Look at the Troy Davis Story very little comment by the BU Household concerning his Story a story which was widely covered by local as well as international press. Yes he was a black man being put to death with a swirl of controversy concerning the evidence and witness. Where was the outcry here on BU. But HA! lets talk about Palestine and Israel and the battle lines are drawn. it makes one shake their heads and question? Where does Blacks true allegiance lie. On one hand an Israel/Palestine with little or no interest to their race whatever the outcome and on the other hand some thing that is of personnel interest to their race they totally ignored reference :TTRoy Davis case”.


  17. colonel buggy mr barrow was all barlk and no bite ; he played to the gallery and said what people wanted to hear. mr baarow’s foreign policy mimicked that of the usa while criticising the usa from the corner of his mouth. eg, he was a vocal supporter of cuba but did not in vite cuba to the independence celebrations. ask yourself why? i am not trying to denigrate the memory of mr barrow, under his leadership barbados accomplished much but he also got a lot of credit for things he did not do.


    • @ac

      The BU household tries to cover as much as we can but we are not CNN with limitless resources but we do try.

      Here is another matter which we could easily have further discussed:

      “Mumia Abu-Jamal’s Death Sentence is Unconstitutional, United States Supreme Court ruled today.

      – Posted by SendMeYourNewson October 11, 2011 at 12:05pm – View Blog

      *United States* *Supreme Court Rejects Appeal from Philadelphia DA’s Office *

      *Mumia Abu-Jamal’s Death Sentence is Unconstitutional** *

      * *

      Today the United States Supreme Court rejected a request from the Philadelphia District Attorney’s Office to overturn the most recent federal appeals court decision declaring Mumia Abu-Jamal’s death sentence unconstitutional. The Court’s decision brings to an end nearly thirty years of litigation over the fairness of the sentencing hearing that resulted in Mr. Abu-Jamal’s being condemned to death. Mr. Abu-Jamal will be automatically sentenced to life in prison without the possibility of parole unless the District Attorney elects to seek another death sentence from a new jury.

      The NAACP Legal Defense & Educational Fund, Inc. (LDF) and Professor Judith Ritter of Widener Law School represent Mr. Abu-Jamal in the appeal of his conviction and death sentence for the 1981 murder of a police officer in Philadelphia, Pennsylvania. The Supreme Court’s decision marks the fourth time that the federal courts have found that Mr. Abu-Jamal’s sentencing jury was misled about the constitutionally mandated process for considering evidence supporting a life sentence.

      “At long last, the profoundly troubling prospect of Mr. Abu-Jamal facing an execution that was produced by an unfair and unreliable penalty phase has been eliminated,” said John Payton, President and Director-Counsel of LDF. “Like all Americans, Mr. Abu-Jamal was entitled to a proper proceeding that takes into account the many substantial reasons why death was an inappropriate sentence.” Professor Ritter stated, “Our system should never condone an execution that stems from a trial in which the jury was improperly instructed on the law.”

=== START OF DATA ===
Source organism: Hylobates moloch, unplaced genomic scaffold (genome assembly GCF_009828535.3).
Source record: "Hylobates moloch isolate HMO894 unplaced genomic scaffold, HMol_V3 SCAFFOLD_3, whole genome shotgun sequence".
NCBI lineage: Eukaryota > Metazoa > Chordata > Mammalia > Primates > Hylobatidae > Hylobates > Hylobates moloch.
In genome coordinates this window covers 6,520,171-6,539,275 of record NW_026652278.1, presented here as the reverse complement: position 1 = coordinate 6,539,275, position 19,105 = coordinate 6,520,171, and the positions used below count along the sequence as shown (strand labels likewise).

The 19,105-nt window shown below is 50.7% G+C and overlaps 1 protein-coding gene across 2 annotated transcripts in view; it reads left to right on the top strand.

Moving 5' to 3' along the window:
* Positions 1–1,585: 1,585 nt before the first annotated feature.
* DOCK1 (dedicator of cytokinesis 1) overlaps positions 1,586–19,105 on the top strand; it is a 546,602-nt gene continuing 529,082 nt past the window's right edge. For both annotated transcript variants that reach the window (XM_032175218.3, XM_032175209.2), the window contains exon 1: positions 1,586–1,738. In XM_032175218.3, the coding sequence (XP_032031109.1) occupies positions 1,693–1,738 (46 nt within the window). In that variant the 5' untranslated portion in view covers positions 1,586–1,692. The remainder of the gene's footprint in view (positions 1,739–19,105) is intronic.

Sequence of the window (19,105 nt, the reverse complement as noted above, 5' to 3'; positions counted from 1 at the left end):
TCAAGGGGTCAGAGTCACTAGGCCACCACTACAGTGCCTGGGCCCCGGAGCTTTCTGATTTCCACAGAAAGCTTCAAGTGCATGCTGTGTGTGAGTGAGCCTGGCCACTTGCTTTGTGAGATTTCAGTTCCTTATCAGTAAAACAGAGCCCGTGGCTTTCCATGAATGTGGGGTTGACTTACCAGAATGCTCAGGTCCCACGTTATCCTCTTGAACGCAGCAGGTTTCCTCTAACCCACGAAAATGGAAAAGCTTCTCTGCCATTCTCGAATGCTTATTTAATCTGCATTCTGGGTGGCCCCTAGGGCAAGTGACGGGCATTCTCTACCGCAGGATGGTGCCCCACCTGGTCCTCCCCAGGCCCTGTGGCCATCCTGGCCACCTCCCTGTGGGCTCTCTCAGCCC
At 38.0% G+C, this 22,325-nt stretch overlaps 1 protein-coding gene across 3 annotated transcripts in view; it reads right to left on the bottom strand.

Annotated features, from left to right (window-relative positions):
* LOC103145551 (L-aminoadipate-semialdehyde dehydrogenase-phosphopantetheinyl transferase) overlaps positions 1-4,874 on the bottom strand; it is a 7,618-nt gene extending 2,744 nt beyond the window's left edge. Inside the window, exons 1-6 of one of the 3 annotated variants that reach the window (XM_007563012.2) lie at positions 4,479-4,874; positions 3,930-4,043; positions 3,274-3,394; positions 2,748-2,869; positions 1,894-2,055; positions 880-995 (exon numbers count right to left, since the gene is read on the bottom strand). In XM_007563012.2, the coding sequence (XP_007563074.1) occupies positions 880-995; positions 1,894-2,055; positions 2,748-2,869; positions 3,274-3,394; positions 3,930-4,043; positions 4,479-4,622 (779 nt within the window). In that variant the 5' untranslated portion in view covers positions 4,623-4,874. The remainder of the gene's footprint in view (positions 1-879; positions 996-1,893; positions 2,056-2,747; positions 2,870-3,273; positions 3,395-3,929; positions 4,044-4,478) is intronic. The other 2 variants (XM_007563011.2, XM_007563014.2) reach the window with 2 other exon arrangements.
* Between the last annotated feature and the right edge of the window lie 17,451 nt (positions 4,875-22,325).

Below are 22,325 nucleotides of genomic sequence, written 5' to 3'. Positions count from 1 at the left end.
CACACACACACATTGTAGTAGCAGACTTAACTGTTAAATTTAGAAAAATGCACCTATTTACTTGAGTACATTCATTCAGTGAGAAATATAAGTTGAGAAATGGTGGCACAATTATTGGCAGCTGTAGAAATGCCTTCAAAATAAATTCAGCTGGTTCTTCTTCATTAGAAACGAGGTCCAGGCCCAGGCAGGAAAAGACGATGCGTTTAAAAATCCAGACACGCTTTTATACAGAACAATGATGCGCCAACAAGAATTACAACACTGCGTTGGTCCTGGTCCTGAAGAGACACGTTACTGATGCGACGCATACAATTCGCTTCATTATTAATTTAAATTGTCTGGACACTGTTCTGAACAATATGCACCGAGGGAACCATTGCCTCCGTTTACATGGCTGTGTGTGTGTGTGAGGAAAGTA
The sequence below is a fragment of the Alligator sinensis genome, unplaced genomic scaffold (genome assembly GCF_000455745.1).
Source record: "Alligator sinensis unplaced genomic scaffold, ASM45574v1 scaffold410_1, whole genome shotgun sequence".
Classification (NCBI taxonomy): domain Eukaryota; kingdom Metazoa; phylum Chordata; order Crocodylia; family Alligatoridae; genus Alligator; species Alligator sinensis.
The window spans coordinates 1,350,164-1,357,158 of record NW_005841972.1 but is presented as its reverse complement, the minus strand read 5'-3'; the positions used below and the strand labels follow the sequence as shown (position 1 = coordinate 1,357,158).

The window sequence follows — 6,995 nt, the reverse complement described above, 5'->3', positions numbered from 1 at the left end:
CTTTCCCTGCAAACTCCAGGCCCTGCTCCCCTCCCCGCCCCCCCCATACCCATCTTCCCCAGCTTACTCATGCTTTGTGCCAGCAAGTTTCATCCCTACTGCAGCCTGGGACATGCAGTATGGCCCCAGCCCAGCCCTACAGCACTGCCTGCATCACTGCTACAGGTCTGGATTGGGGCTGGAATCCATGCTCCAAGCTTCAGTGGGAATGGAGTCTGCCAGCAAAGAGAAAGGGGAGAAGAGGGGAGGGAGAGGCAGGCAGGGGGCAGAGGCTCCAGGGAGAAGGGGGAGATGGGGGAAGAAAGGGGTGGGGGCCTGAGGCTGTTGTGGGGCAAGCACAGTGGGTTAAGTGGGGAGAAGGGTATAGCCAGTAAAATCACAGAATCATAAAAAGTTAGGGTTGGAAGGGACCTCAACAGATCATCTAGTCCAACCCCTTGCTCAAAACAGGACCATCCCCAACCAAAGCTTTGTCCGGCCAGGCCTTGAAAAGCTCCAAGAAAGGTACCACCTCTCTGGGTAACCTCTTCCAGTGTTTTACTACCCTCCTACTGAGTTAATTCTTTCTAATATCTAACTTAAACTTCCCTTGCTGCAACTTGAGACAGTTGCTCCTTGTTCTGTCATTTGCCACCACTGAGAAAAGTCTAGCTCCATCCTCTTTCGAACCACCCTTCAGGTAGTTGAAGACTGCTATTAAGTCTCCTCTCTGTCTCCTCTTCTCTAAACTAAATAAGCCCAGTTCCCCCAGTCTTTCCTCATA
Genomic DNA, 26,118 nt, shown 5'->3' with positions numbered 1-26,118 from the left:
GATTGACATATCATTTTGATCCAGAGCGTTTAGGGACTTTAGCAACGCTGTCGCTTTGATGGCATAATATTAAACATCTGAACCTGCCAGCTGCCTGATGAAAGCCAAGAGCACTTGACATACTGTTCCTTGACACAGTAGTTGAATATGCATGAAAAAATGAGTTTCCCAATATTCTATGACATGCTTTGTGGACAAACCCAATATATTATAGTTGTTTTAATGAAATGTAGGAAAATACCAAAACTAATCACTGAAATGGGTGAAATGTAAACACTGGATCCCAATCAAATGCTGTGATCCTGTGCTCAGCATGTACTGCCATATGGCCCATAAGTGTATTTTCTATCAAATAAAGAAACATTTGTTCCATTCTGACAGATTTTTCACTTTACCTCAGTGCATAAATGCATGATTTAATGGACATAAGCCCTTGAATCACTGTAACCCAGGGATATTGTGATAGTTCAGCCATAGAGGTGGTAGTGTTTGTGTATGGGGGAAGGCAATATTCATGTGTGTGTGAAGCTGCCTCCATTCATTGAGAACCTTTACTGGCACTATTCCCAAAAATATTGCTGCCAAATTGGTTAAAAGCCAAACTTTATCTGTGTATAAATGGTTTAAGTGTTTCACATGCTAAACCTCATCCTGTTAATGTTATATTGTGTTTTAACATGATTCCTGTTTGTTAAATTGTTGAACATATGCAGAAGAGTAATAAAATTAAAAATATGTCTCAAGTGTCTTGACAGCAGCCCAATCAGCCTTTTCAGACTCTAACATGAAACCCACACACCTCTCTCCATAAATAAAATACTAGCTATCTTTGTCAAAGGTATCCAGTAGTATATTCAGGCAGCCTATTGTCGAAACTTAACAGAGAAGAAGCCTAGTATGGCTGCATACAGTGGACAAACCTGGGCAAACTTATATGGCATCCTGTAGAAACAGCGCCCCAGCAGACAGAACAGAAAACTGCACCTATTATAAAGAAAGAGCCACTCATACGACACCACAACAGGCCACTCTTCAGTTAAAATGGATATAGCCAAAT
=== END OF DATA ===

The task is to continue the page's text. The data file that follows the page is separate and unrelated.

Mr. Abu-Jamal’s case will now return to the Philadelphia County Court of Common Pleas for final sentencing.”


  18. Few in authority, in Germany today, would approve of the horrid treatment of Black people and other “minorities” that the Nazi’s perpetrated. If only those in authority in Uganda, TODAY, would disapprove and apprehend the perpetrators of child sacrifice.

    “Pastor Sewakiryanga says without the full force of the law, there is little that can be done to protect Uganda’s children from the belief in the power of human sacrifice.

    “The children do not have voices, their voices have been silenced by the law and the police not acting, and the people who read the newspapers do nothing, so we have to make a stand and do whatever it takes to stamp out this evil, we can only pray that the government will listen.”

    http://www.bbc.co.uk/news/world-africa-15255357


  19. A Barbados Connection:

    Walter Tull’s grandmother was a slave on a plantation in Barbados, his father migrated to England in 1876. There he met and married an English woman, they had six children. Unfortunately Walter’s parents died when the children were small and they had to be placed in an orphanage in Bethnal Green, London.

    Undaunted by this early handicap Walter went on to play football for Tottenham Hotspur and Northampton Town, one of his brothers became a dentist.

    Of note, Walter became the first black officer in the English Army, he was commissioned as a second Lieutenant on 30th May 1917, despite the 1914 Manual Of Military Law specifically excluding “Negroes”/”Mulattoes” from exercising command as officers….this was surely remarkable, considering the time.

    He was killed in action on 25th March 1918 during the Spring Offensive, his body was never recovered.

    Reference Wikipedia


  20. Good going for Mr Tull ,cause in the 1960’s blacks were still not considered fit to be officers in the British Army. An ex teacher who had left Barbados with the contingent of recruits in 1962, armed with many many GCE’S, had a hard time trying to get a commission,although the requirement for officers at that time was around 4/5 GCE’s. He persisted and eventually got a Commission in one of the Corps..